ESP = (exchangeable Na+/CEC) x 100

Sandy loam and heavier topsoils with ESP higher than 6 and subsoils with ESP higher than 16 are deemed sodic and likely to have poor structure due to clay dispersion with associated hardsetting, low porosity and high bulk density leading to poor plant root growth and production.

The calcium-to-magnesium (Ca:Mg) ratio

Worldwide and Australian field work indicates there is a wide range of Ca:Mg ratios over which crop production remains optimum. Poor plant production at extremes of the Ca:Mg ratio can be attributed to either calcium or magnesium deficiency.

How the Ca:Mg ratio and ESP interact

Low Ca:Mg ratios occur when ESP is high (Figure 1). Low Ca:Mg ratios and high ESP can both indicate poor soil structure in clay-dominant soils. However, soil organic matter and dissolved salts (moreso in subsoils) modify aggregate structure.

Line graph showing that the exchangeable sodium percentage drops as the calcium to magnesium ratio increases
Figure 1 Relationship between the Ca:Mg ratio and ESP across a gypsum experiment at Cascade, 100km north-west of Esperance. Samples are from rates of gypsum between none and 10 tonnes per hectare in 10cm soil layers down to 90cm

Soils with a high concentration of ions in soil solution tend to be relatively well structured: saline soils are an example. The salinity values that will change dispersion, vary with soil organic matter, the types of salts present, and cultivation. Adding fresh water to saline sodic soils will cause dispersion not evident at lower soil-water content. Sodic surface soils disperse readily when they are wet.

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How added gypsum affects ESP and the Ca:Mg ratio

Gypsum is commonly used as a soil amendment to improve structure and drainage of sodic soils.

When gypsum is added to the soil it has 2 effects:

  • a transient effect of dissolved gypsum in the soil solution which moves down through the soil profile with water over a few seasons
  • the other, more-lasting effect is replacing sodium adsorbed on clay surfaces with calcium. This lowers the ESP and raises the Ca:Mg ratio at the same time. Sodium ions displaced by calcium can be leached deeper in the profile balanced by the sulfate ions from gypsum.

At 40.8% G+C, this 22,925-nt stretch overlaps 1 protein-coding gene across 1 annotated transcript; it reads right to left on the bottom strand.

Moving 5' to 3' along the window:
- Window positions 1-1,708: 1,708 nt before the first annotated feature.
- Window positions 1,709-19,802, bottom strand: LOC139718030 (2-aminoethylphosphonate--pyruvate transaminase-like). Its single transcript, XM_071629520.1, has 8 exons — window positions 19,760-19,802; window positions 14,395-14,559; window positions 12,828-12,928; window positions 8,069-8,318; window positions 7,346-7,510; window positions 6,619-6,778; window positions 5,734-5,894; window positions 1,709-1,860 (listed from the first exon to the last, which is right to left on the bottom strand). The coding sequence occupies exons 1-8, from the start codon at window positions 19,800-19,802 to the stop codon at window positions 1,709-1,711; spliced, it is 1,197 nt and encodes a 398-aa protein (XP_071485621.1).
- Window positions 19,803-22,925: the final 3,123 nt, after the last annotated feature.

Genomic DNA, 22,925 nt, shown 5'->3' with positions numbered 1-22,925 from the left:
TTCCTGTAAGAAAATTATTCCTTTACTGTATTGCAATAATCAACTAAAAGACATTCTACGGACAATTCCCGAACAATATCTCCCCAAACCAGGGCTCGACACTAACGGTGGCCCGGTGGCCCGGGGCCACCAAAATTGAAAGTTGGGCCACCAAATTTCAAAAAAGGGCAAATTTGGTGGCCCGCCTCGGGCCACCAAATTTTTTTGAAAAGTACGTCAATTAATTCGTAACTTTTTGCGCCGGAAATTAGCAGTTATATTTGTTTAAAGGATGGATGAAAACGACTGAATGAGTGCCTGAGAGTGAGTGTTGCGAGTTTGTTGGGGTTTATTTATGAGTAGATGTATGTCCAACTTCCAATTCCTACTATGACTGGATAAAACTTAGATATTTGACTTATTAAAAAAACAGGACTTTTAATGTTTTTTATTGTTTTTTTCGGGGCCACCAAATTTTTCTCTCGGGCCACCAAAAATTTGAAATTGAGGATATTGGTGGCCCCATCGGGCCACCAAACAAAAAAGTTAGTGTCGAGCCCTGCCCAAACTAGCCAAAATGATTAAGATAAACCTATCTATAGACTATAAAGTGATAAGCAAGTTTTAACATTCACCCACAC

Table 1 and Figure 2 illustrate the changes in cation balance as a result of applying gypsum to the surface of a poorly structured clay soil. Layers down to at least 30 cm were influenced, but there was no effect at 50 cm or deeper.

Table 1 Changes in cation balance in the 10–20 cm soil layer 20 years after gypsum application at Cascade, 100 km north-west of Esperance
Rate of gypsum applied









Nil 2.08 6.92 0.63 3.92 0.30 29
10t/ha* 4.06 6.08 0.53 2.61 0.67 20

* cmolc+/kg = centimoles of positive charge per kilogram of soil; t/ha = tonnes per hectare

Bar chart showing the proportions of calcium, magnesium, potassium and sodium in soils that had no gypsum and soil that had 10t/ha of gypsum 20 years previously
Figure 2 Change in cation balance in the 10–20cm soil layer 20 years after gypsum application at Cascade, 100km north-west of Esperance. The Ca:Mg ratio changed from 0.30 to 0.67 and the ESP of 29 was reduced to 20

After 20 years, gypsum still replaces about one-third of the adsorbed sodium on the clay. This is measured as a reduction in the amount of sodium and an increase in the amount of calcium on the cation exchange sites and can be expressed as a reduction in the ESP and an increase of the Ca:Mg ratio. There have been small changes in the amounts of exchangeable magnesium and potassium in the upper layers.

The soil in all layers and gypsum rates at this site remains well below the ideal Ca:Mg ratio of 7, yet crops grow successfully and profitably across this site. For the layer presented, the ESP is approaching the critical subsoil value of 16, the ESP of the surface layer at this site was reduced from 17 to 11 after 10 t/ha of gypsum was applied, but remains above the suggested level of 6 for surface soil.

Contact information

Jeremy Lemon
+61 (0)8 9892 8413
+61 (0)8 9083 1142